• Mark Cooper Feb 3, 2016
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    May not really have been much of a hack. He could have used a consumer program that tracks keystokes which is avail in many flavors designed for parents to follow kid's action not an actual piece of malware. The email install is the easy way for parents to get it on their kids phone). It emails the keystokes and from there it is pretty simple. Look for an official WCPS site that is most likely secure (HTTPS). Next in the keystroke log is most often an ID and password as that is the normal way folks use secure sites; go to the site address and then login. He then just used the info collected. It does not sound like he found a hole in the firewall or a way to comprise the server.

    If this is the way it happened then he is merely resourceful and sneaky.... A career in politics perhaps? I can see it now Hanumanthu for President 2040!!!

  • Jeffrey Price Feb 3, 2016
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    There is not about a "bright kid" working his way into the system. He simply installed a program on a teachers computer that allowed him to capture their password. Back in my day this was done by grabbing the teachers keys when they weren't looking, getting a copy made and then getting it back to them before they noticed. He did the same tried and true method that has worked for decades. As a computer professional, I find WCPSS security deficient as any two-factor authentication would have prevented this type of attack on their system. NO ONE should use one factor authentication if they can help it. Google, Facebook and most major systems now support two factor authentication. It's a shame this kid is in big trouble, but that's what happens when you try a shortcut.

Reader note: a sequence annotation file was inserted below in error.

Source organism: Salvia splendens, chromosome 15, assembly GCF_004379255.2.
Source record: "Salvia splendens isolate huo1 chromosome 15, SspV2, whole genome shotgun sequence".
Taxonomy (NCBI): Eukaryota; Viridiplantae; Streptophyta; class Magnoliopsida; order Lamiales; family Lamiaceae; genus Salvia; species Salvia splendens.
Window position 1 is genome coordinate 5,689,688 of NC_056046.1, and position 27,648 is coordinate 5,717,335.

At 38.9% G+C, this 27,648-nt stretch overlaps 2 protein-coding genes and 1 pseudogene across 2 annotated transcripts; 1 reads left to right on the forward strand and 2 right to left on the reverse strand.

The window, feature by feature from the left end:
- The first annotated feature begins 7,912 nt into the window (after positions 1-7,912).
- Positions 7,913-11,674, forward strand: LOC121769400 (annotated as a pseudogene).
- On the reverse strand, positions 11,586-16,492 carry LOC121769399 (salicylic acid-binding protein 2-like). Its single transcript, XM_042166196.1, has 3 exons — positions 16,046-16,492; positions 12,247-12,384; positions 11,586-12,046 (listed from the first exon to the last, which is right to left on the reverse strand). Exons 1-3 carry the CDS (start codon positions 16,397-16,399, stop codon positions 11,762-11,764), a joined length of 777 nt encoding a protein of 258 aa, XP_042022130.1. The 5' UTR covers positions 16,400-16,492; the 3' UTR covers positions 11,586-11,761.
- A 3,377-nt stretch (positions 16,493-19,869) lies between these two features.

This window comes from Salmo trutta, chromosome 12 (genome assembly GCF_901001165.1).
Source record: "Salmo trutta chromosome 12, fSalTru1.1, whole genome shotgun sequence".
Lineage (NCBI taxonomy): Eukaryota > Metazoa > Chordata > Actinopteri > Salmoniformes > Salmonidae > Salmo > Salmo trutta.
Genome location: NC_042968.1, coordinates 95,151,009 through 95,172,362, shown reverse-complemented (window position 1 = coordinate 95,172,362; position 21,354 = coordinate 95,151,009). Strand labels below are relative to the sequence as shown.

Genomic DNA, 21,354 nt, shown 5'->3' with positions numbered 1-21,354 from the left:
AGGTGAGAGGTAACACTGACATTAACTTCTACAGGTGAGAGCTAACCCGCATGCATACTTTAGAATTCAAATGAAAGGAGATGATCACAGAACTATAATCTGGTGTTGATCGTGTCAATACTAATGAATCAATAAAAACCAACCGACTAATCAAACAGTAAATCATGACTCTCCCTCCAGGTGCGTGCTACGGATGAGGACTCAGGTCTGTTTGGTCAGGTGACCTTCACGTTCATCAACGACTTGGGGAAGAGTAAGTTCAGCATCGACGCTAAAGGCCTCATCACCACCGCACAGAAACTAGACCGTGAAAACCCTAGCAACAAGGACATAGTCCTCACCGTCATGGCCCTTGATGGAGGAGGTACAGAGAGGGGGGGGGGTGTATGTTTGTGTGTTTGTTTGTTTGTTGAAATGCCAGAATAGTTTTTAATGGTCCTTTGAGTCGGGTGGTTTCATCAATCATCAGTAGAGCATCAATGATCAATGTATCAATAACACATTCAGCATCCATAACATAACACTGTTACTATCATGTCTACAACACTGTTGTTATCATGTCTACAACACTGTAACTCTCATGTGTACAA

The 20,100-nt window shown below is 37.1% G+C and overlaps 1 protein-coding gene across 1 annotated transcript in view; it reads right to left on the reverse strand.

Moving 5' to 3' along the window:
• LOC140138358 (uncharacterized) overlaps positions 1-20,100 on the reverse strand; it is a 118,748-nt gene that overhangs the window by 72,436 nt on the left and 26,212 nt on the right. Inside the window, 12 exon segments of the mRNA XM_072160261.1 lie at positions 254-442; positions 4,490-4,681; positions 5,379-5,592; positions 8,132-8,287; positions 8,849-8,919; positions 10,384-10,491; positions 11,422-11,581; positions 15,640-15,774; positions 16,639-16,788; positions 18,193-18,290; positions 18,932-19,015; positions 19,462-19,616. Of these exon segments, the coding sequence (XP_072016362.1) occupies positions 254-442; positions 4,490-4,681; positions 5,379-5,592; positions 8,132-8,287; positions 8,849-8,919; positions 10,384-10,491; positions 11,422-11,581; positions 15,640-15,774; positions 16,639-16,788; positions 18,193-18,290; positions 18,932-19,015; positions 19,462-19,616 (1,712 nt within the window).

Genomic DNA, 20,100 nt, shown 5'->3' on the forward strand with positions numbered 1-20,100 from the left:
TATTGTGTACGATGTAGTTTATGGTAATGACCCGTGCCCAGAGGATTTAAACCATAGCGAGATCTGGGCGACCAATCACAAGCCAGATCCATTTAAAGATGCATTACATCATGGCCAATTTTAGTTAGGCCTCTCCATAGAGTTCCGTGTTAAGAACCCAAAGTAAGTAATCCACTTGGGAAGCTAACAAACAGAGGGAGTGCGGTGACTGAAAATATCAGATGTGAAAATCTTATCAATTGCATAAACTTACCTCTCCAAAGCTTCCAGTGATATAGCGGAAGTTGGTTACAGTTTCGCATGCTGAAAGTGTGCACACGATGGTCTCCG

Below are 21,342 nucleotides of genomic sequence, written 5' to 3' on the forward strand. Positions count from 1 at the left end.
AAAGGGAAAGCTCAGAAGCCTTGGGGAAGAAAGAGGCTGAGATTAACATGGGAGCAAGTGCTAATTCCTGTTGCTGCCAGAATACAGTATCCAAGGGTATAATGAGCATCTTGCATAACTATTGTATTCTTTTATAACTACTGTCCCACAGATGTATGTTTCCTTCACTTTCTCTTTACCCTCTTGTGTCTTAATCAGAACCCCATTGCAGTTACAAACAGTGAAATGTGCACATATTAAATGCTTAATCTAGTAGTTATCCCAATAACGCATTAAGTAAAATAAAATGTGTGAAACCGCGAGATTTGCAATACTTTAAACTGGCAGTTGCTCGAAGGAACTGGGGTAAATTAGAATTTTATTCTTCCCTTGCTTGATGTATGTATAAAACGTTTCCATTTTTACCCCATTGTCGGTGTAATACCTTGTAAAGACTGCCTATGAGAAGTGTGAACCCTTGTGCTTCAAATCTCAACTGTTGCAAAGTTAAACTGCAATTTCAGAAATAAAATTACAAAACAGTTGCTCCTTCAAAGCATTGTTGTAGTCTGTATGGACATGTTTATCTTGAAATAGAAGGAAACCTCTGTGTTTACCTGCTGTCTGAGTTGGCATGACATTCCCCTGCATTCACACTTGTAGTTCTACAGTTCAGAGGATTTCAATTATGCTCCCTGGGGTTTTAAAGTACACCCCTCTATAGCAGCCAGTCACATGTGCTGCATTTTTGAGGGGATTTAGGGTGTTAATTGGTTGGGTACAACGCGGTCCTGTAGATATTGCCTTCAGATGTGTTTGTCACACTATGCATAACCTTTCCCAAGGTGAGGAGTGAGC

• Roy Hinkley Feb 3, 2016
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    View quoted thread

    Based on the article, he could just be a script kiddie running programs someone else wrote. Not a lot of skill required to do that. Now then, if he wrote the malware, then he's at least got some skills.

  • Larry Alston Feb 3, 2016
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    So, if he was so smart, why was he only 67th in class rank, or was the system so easily hacked that almost anyone could do it? Obviously, brains and morals don't always co-exist.

  • Janet Ghumri Feb 3, 2016
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    Yes, he can be further educated and assist authorities with Internet crime while he is in jail.
    First lesson : you're not as smart as you think you are.

  • Erika Phipps Feb 3, 2016
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    Yes, he should be punished. But he should also be further educated and utilized if he's truly all that bright. We need good hackers to prevent hacking, esp. regarding military/intelligence communications, not to mention the US Office of Personnel Management, which allowed millions of us to have our info compromised. Keep the young man on OUR side.